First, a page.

Organic gardener growing food and flowers, lovin' pollinators and birds.

Extra peppers? Dehydrate them!

'Hungarian Magyar' paprika peppers create 4-inch (10.16 cm) crimson-red peppers that can be dried and used as a spice in meals. 

Flashback to the 2019 growing season: I grew paprika peppers for the first time — and even though I yielded some peppers, I didn't have luck with drying them as a spice.

That's because I had tried to hang the peppers from string inside my home. I soon found that there was just too much humidity in the air, which affected the quality of the peppers. They did not dry correctly, and they had to be composted.

This year, I wanted to try again. I grew 'Hungarian Magyar' peppers in both a raised bed and a fabric grow bag (for a total of three plants). The plants grew about 3 feet (91.44 cm) tall and produced a lot of peppers. (Success!)

Peppers ripening on the plant I grew in a fabric grow bag in my driveway.

But as I began to harvest the peppers, I knew that I had to find a way to dry them that would work effectively, but did not involve leaving my kitchen oven on for extended periods of time. 

After reading several reviews of food dehydrators, I finally decided to purchase a unit to dry the peppers out. (I purchased a Magic Mill food dehydrator from Amazon because it had the best reviews in the comment section out of the several that I researched. It came with seven stainless steel drying trays and four BPA-free plastic trays. It is also fairly quiet.)

I purchased the Magic Mill Food Dehydrator (MFD-7070) from Amazon in late August.

For the first batch of peppers, I followed the temperature guidelines in the booklet that accompanied the dehydrator, which recommended 113 degrees F (45 degrees C) for "soft" vegetables. While this temperature did dry them, they were not as crispy as I had hoped, so I had to dehydrate them for a few more hours. For future batches I have used a higher temperature setting (for "hard" vegetables) at 122 degrees F (50 degrees C). I dehydrate them for at least 12 hours.

The next step was finishing the peppers off. While a small food processor can create pepper flakes, to create the fine powder, the dried peppers need to be pulverized in a coffee grinder. I've also found that chopping the peppers into smaller pieces helps with the grinding process. 

A food processor creates pepper flakes, as shown above. To get a fine powder, you'll need to use a coffee grinder.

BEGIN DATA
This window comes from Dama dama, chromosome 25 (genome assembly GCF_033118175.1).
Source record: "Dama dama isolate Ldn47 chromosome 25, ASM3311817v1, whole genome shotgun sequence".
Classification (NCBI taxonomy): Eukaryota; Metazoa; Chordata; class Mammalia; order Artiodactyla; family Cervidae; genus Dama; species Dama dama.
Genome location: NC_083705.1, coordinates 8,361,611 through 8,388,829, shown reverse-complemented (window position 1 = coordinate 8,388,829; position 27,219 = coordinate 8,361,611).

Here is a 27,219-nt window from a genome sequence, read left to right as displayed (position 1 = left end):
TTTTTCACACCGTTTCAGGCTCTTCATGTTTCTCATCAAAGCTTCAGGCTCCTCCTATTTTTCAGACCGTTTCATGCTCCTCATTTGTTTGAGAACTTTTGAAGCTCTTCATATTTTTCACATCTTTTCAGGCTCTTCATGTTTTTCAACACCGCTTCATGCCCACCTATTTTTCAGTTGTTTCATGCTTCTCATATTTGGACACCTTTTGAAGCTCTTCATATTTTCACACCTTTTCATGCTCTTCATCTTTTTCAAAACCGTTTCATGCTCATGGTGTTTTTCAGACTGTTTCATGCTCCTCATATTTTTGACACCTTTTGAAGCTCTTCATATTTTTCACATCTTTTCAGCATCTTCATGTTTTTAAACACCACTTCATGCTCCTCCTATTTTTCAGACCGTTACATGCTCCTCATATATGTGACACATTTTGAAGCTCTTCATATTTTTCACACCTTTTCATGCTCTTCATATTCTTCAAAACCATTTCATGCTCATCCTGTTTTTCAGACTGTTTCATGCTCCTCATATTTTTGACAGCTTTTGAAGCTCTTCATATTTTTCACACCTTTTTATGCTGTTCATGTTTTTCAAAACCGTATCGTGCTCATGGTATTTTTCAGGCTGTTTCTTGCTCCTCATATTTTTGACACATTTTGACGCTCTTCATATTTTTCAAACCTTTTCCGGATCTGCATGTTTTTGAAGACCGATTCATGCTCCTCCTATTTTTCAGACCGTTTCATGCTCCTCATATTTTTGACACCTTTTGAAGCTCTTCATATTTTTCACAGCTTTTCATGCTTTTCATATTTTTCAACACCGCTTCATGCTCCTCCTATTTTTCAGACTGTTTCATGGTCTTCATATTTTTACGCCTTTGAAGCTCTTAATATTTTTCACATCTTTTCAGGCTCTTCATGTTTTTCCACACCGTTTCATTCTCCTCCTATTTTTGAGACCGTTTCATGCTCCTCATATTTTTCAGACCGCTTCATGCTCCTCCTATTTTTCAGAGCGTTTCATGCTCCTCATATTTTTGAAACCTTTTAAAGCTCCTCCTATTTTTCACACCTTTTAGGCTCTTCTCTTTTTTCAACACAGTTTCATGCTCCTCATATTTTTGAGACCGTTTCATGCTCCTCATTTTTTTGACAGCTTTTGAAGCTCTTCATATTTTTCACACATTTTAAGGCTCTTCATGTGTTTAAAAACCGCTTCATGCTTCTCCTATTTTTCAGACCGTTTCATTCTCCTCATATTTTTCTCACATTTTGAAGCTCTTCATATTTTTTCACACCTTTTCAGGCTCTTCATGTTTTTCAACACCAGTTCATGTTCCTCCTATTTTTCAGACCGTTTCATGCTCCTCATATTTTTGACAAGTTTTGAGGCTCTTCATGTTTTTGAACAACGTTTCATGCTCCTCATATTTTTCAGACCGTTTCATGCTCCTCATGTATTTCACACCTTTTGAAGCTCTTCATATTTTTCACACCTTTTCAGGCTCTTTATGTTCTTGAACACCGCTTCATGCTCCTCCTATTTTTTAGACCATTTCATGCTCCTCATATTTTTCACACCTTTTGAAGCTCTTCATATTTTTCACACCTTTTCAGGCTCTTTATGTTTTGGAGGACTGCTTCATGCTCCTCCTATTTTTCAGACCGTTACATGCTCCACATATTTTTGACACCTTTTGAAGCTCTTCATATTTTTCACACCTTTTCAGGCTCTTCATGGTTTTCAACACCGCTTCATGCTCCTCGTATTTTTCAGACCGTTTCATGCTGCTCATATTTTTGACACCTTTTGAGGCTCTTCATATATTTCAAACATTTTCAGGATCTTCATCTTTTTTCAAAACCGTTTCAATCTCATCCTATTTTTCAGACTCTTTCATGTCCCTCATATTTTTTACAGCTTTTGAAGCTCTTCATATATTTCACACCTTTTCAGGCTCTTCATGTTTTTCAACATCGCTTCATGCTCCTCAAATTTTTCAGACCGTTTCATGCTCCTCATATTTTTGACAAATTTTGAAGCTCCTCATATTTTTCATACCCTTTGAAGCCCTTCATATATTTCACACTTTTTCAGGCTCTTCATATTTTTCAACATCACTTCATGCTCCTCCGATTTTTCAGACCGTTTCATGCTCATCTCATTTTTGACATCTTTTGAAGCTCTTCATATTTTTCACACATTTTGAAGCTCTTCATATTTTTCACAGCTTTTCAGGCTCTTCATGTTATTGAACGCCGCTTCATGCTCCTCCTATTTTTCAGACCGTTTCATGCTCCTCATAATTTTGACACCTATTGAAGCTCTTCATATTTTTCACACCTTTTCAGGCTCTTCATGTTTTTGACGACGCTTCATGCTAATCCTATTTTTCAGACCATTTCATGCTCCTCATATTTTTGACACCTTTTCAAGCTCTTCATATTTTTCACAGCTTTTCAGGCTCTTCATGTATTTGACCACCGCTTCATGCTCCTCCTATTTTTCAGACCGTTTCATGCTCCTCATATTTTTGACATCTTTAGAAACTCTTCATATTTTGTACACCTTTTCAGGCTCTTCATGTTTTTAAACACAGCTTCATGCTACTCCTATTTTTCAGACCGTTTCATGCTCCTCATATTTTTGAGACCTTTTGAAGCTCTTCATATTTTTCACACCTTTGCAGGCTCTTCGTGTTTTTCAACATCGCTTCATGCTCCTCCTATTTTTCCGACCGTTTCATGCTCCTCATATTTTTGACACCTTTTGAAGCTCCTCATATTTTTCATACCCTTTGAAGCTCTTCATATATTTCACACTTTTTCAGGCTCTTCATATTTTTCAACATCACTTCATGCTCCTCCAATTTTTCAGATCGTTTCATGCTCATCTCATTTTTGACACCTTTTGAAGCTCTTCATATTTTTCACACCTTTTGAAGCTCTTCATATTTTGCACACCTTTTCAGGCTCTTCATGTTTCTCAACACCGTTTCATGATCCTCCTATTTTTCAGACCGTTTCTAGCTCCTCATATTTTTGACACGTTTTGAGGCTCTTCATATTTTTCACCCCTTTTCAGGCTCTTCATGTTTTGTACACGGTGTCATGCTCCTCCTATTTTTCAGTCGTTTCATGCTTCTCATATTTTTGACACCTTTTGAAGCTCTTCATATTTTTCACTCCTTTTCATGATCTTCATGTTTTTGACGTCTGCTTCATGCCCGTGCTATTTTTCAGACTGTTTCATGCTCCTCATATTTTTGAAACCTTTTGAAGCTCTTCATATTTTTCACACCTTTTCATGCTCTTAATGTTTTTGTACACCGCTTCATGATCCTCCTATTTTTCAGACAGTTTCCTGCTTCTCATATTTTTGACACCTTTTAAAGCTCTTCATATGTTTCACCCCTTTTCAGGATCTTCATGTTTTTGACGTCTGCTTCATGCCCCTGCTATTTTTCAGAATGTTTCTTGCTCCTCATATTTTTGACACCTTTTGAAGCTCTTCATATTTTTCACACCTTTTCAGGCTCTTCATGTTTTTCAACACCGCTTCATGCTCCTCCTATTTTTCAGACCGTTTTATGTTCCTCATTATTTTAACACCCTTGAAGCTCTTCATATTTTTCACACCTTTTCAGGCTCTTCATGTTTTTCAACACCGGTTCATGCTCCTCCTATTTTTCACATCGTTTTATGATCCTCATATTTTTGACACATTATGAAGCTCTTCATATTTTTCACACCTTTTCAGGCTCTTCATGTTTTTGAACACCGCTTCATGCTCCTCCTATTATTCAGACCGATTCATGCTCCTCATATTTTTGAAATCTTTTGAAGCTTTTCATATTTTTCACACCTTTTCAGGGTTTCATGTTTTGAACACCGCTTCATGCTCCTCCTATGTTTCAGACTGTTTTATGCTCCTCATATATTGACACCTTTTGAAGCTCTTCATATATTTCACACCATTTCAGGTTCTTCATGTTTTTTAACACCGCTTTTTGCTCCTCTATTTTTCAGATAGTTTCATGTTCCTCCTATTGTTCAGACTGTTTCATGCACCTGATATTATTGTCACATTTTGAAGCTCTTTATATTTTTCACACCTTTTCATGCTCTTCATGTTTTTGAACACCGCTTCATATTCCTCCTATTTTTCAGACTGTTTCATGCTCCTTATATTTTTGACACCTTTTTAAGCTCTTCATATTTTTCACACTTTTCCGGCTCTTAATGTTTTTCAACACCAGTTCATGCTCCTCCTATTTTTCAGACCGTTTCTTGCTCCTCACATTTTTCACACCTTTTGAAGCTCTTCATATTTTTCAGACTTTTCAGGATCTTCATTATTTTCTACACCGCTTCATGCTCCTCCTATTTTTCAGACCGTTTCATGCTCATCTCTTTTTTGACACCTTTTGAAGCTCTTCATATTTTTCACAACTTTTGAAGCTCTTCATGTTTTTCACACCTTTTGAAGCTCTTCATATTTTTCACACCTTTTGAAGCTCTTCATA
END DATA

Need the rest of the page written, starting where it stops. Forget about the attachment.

So I have achieved my goal: I now have my own homegrown organic paprika powder to use on future meals. Of course, this was a bit of an expensive project, if you factor in the dehydrator, the storage jars, and a new coffee grinder (because I didn't want to mix coffee and paprika in the unit I already owned). But as a perk, now I'm also dehydrating other food that I have grown (such as cayenne peppers) and purchased (such as ripe bananas transforming into dried banana chips). 

In the meantime, I just need to find more recipes that use paprika.

Update: In 2021, I am drying my extra Shishito peppers to turn into a spice in the growing offseason. Do you grow and dry other peppers, too?

Originally posted on Oct. 13, 2020; Updated Oct. 11, 2021.



  1. Now you can make Hungarian Paprikash!(?sp)!

  2. Awesome! We dehydrate a lot of spicy peppers too. We have an Excalibur that works really well. We have had to play around with the temperature settings too. Love your little jars!

    1. Nice! I do have some Thai Hot Chili peppers and I'm not sure if I should dry those or make them into a sauce. Good to know about the temperature settings!

  3. Wow Jen, that is so cool! I never really knew how to dry peppers, but I want to try it. Thanks for the inspiration. I'm going to do it next year. I have a bunch of peppers out there right now on the plants. ~~Dee

    1. Awesome! I had a bunch of "regular" peppers that I couldn't get to in time, so I cut those into rings and dehydrated those. I've read that I can pop them into soups and stews.


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